Sometimes, imperial officials will issue temporary identity chips that directly contain of the necessary information on them. This is usually the case with things like tourist visas or temporary permits for new Security Agents or recent recruits, or any time there needs to be a stop-gap measure between the issuance of an identity chip (or a change to an identity chip) and an update to the central Imperial data core. Typically, once the change has been made, no new card is issued: the card contains identifying information that is only accessed if it's more recent than any database information found based on the card. These cards are checked at computers at stations, or run against hand-held devices and then signaled back to headquarters. The total time to run an identity chip is a minute or two at most. These temporary chips tend to be regular targets for forgery, so smart Imperial officials double check them.

Organizational Security

The Empire relies on its Identity Chips to prove identity. If someone has a chip that verifies who he says he is, most officials will simply believe you. The Empire's greater concern is treachery and disloyalty.

Imperial Security regularly deploys security agents who will audit officials suspected of criminal or seditious activity. Primary concerns are supporting the rebellion by any means or undermining imperial rule in some way (such as taking bribes). If found guilty, the Empire makes an example of the official by publicly executing him. Imperial Security is definitely allowed to commit torture to extract a confession, and thus the very presence of Security Agents often encourages cooperation. The Empire grants leniency to those who cooperate and allows them to maintain their dignity to some degree, depending on the severity of their crime: if you turn over the bribes you accepted, the Empire will certainly forgive your momentary lapse, but if you assassinated a high-level official, your fate is almost certainly sealed. The net result is that if one wishes to turn an Imperial official, he must be offered something sufficiently compelling to overcome his fear of Imperial Security, or he must be offered something that will allow him to escape justice.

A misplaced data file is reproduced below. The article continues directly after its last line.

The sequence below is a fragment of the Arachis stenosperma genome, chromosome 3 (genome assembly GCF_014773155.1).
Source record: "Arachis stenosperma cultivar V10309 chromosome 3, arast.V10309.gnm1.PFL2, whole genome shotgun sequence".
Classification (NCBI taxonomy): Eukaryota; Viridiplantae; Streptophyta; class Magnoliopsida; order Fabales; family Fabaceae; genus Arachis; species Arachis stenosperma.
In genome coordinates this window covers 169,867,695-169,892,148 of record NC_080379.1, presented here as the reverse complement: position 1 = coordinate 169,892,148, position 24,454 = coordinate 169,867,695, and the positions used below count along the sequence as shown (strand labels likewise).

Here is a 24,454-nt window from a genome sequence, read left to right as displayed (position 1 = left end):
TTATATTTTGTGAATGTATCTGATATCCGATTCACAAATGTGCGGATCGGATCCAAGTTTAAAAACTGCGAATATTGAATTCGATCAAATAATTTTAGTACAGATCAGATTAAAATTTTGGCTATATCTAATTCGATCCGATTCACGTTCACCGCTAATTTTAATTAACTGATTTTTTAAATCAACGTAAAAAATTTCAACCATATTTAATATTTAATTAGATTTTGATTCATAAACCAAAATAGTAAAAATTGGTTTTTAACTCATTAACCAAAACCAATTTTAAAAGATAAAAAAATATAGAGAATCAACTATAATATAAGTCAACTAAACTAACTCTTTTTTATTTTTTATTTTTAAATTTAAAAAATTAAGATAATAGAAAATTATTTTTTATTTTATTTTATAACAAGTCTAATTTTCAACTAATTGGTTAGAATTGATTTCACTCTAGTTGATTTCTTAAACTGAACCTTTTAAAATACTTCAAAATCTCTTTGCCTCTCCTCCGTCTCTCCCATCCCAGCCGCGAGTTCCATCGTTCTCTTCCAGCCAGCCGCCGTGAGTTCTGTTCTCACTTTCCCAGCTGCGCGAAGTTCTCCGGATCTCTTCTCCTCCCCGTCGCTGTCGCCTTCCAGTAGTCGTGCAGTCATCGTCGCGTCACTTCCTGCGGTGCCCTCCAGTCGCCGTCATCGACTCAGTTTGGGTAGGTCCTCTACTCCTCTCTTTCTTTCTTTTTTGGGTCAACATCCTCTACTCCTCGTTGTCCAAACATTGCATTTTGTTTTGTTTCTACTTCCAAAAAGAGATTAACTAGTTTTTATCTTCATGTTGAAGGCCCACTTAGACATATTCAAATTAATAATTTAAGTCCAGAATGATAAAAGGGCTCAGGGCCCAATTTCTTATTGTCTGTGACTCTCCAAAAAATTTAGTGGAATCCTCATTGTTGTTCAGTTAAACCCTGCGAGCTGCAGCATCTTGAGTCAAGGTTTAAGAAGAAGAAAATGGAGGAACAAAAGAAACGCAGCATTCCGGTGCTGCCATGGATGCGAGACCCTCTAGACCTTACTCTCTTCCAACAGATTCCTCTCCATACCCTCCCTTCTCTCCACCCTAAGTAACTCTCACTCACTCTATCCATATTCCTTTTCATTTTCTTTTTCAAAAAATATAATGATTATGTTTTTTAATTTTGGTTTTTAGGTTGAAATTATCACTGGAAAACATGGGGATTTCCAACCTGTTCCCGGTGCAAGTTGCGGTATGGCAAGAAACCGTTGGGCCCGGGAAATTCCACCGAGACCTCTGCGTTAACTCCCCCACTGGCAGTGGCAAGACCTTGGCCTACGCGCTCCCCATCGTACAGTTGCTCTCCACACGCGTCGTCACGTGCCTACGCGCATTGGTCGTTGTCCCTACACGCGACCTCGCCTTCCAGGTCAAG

Typical punishments include public execution or service in a labor camp (the Empire doesn't condone slavery, but it will force you to work to death extracting resources for the state if you break its laws). Lesser crimes typically just result in fines or imprisonment. If the Empire cannot go directly after a specific target, they can always find some lesser-known legal infraction to pin on a family member, and thus threaten to arrest a daughter, son, wife, etc: those who betray the Empire, even if they escape, inevitably find that Imperial justice will fall upon their friends, family and allies.

Psionic Security

The Empire demands all psychics register with Imperial Security. The aristocracy of the old Galactic Federation wielded psychic powers, as did the legendary Templars, and thus psychic power must be controlled "for the sake of the Empire." Most registered psychics find themselves under constant supervision and pressure to join with Imperial Security or Intelligence, or one of the various secret projects the Emperor has organized, such as Project Foresight. The Emperor also has an elite cadre of Imperial Knights, psychic space knights that answer directly to him. These move as imperial troubleshooters and special agents, with the ability to commandere any aspect of the Imperial organization to accomplish the will of the Emperor. They most often apply their talents to dealing with psychic threats that face the Empire, such as cults of Communion, criminal psychic organizations, ancient conspiracies, and worlds haunted with malevolent psychic energy.

The Empire also employs "fringe" Neo-Rational scientists who busy themselves developing anti-pscychic technology. They have already perfected power damper collars, which assists Imperial Security when arresting unregistered psychics.